What This Week Means For Marriage Equality

By Samuel Leighton-Dore

Tomorrow is shaping up to be a super nerve-wracking day for a whole bunch of people, not least a taller-by-the-day Bill Shorten and those invested in the campaign for marriage equality.

It’s down to the bloody wire.

There’s a bee’s dick in it.

Literally anything is still possible.

At this stage, it’s looking increasingly likely that a hung parliament could lead to another election, which would be akin to bookies fave Cosima De Vito pulling out of Australian Idol at the final three; leaving Nollsy and Guy Sebastian standing awkwardly on stage, poised to fight it out in another round of public voting.


You see, even though a minority win is still totally possible for both Labor and Liberal, word has it that neither party is super keen to form a minority government. It would mean wooing over a bunch of independents and making loads of dirty promises and compromises. Essentially, it would involve the TBA PM bending over and tying his own hands behind his back on a number of key issues.

Basically, things could get pretty messy.

However, should a minority government occur, one of the issues up for negotiation could very well be marriage equality. Considering the pro-equality stance of Nick Xenephon, Andrew Wilkie and Cath McGowan – all of whom will be sought after by Billy or Malco, and all of whom support a free vote instead of a plebiscite – this could work to our advantage in either of the two hypothetical minority government scenarios.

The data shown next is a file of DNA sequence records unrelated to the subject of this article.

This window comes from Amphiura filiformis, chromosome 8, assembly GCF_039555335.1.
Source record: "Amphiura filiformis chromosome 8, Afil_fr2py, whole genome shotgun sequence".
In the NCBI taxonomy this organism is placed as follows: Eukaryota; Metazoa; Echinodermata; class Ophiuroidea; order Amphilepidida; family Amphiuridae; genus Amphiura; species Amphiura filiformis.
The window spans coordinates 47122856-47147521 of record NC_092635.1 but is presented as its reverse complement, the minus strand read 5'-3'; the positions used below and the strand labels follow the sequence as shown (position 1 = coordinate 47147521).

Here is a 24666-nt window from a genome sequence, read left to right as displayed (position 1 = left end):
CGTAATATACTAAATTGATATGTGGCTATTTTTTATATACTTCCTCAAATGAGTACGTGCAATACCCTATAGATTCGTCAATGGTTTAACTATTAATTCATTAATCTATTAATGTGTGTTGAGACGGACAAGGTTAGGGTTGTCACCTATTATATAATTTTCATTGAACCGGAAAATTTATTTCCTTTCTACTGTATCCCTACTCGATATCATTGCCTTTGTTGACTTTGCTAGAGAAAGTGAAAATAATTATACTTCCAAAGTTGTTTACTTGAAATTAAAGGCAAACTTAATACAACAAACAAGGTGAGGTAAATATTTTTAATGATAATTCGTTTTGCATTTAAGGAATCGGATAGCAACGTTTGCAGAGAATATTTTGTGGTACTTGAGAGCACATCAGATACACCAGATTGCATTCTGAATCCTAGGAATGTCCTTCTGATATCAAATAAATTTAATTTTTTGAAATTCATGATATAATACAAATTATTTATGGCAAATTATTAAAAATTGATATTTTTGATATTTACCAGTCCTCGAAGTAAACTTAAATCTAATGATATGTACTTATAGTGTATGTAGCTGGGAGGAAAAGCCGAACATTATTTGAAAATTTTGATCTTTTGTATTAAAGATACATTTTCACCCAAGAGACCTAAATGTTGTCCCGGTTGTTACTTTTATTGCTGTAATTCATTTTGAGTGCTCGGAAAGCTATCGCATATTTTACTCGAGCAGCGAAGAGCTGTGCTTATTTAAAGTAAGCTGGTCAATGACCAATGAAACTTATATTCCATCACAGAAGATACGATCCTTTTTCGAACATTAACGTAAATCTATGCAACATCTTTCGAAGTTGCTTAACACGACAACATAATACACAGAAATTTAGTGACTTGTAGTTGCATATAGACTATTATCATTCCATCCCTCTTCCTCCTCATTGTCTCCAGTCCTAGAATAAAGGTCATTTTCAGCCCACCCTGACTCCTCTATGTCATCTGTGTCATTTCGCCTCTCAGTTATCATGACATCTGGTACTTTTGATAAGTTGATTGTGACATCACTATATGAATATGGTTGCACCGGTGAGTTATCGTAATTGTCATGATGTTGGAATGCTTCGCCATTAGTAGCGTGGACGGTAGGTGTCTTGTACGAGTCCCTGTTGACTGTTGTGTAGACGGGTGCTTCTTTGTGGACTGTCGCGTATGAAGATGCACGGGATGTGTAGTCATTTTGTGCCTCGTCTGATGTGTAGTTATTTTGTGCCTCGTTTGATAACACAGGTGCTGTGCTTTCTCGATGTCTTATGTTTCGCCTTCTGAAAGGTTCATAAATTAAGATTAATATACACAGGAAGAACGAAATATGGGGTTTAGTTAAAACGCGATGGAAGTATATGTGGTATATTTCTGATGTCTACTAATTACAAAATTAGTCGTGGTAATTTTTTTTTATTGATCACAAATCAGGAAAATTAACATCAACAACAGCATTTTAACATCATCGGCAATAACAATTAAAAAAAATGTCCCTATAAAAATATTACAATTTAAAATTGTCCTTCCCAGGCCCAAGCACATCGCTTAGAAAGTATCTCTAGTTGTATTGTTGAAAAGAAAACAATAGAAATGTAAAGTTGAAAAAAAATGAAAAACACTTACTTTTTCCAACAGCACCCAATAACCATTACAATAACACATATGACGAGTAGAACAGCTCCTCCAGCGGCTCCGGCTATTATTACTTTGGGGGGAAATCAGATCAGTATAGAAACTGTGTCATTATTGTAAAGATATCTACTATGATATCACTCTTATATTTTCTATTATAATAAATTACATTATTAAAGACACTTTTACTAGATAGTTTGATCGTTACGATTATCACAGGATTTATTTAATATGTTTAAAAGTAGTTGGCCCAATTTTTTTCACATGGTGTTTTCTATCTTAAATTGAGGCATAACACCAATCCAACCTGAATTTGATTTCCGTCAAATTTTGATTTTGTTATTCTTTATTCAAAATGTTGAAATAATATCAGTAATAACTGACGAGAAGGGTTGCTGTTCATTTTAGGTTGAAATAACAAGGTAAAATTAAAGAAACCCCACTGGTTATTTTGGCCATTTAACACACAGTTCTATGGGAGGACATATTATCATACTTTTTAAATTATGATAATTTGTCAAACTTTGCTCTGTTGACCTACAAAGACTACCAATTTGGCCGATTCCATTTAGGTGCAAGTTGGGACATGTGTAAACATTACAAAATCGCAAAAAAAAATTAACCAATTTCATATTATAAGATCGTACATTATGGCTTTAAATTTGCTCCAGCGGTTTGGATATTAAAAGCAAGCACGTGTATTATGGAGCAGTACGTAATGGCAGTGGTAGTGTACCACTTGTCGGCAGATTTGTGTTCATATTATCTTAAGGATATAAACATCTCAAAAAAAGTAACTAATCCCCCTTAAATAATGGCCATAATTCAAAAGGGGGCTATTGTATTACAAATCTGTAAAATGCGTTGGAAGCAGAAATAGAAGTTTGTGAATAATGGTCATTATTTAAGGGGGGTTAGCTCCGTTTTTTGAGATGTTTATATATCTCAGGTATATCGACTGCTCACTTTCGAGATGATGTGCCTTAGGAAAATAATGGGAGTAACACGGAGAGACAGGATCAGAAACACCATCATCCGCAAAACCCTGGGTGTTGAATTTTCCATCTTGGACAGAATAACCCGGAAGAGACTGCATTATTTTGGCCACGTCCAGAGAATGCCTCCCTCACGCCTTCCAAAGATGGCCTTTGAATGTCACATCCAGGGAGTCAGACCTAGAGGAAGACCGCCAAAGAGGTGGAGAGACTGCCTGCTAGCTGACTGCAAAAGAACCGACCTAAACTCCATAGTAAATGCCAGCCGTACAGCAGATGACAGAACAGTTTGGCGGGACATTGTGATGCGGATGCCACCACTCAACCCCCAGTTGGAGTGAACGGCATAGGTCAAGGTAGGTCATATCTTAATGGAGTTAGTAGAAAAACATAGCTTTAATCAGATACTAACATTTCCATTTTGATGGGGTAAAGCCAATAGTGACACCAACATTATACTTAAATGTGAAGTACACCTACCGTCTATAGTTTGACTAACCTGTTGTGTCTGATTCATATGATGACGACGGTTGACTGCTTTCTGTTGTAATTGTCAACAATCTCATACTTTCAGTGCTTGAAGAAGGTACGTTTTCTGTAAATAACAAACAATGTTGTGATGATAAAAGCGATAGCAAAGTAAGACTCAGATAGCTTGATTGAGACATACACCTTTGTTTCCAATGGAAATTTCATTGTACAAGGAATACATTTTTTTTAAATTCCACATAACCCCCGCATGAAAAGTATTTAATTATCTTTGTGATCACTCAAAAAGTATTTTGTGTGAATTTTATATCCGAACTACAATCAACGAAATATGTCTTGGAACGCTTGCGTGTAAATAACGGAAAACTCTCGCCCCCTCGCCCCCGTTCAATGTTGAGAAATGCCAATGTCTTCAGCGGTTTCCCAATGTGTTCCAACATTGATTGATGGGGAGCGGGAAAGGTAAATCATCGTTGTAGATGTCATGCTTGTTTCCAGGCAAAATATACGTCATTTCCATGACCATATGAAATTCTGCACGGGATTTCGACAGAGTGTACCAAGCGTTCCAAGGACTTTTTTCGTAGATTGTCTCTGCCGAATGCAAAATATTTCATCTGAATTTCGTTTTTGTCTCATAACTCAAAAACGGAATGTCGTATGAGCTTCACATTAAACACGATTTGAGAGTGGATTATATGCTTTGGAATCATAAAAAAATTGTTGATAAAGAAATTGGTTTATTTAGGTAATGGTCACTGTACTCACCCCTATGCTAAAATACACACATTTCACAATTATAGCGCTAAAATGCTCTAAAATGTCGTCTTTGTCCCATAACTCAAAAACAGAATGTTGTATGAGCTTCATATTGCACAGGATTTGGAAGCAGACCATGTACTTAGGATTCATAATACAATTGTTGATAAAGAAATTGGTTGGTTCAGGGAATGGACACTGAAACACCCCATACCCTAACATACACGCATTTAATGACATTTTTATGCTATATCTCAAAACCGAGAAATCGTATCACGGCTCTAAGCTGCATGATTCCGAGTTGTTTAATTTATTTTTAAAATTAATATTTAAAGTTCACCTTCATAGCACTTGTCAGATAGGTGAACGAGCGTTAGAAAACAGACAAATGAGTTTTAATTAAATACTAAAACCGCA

As one source hinted to me this morning, where could these independents potentially spend a cool $160 million saved by ditching the plebiscite? Re-vote aside, there will be deals to be made, and losing the pleb frees up a whole bunch of cash-money to make them.

That being said, failing to form a minority government and going back to the polls COULD end up being a good thing for a number of reasons. Firstly, it’s another excuse to gauge ourselves on democracy sausage rolls, but also Labor’s higher second preference tally could potentially mean a re-vote tips in their favour; bringing Shorten’s “marriage equality within 100 days” back into the realm of possibility.

Thickening the plot further, it’s impossible to ignore the whispers emerging from the butt-hurt Liberal right over a possible Abbott resurrection. Now THAT would shake things up.

Sure, none of us deserve to be subjected to that smug mug peaking through our television screens while standing in front of a thousand Aussie flags. But it’s likely that an Abbott re-boot would only isolate independents further, decreasing the chance of forming a minority Abbott government and sending us back to the polling booths for a spectacular Bill/Tony showdown.

So while nothing is certain today, one thing is fast becoming clear: the marriage equality movement has graduated from being a political pawn-piece to a full-blown queen.

While the fight for a Labor victory and subsequent free vote might seem like a stretch, the past week as already defied the odds – and it looks like we’re now wading into uncharted waters. Regardless, a plebiscite is starting to look less likely than ever before. And while that could mean a three-year delay, it’s better than the alternative.

So yeah, you’d better believe that a few sleeping pills are being popped in Point Piper this evening.

Tomorrow’s going to be a cracker.

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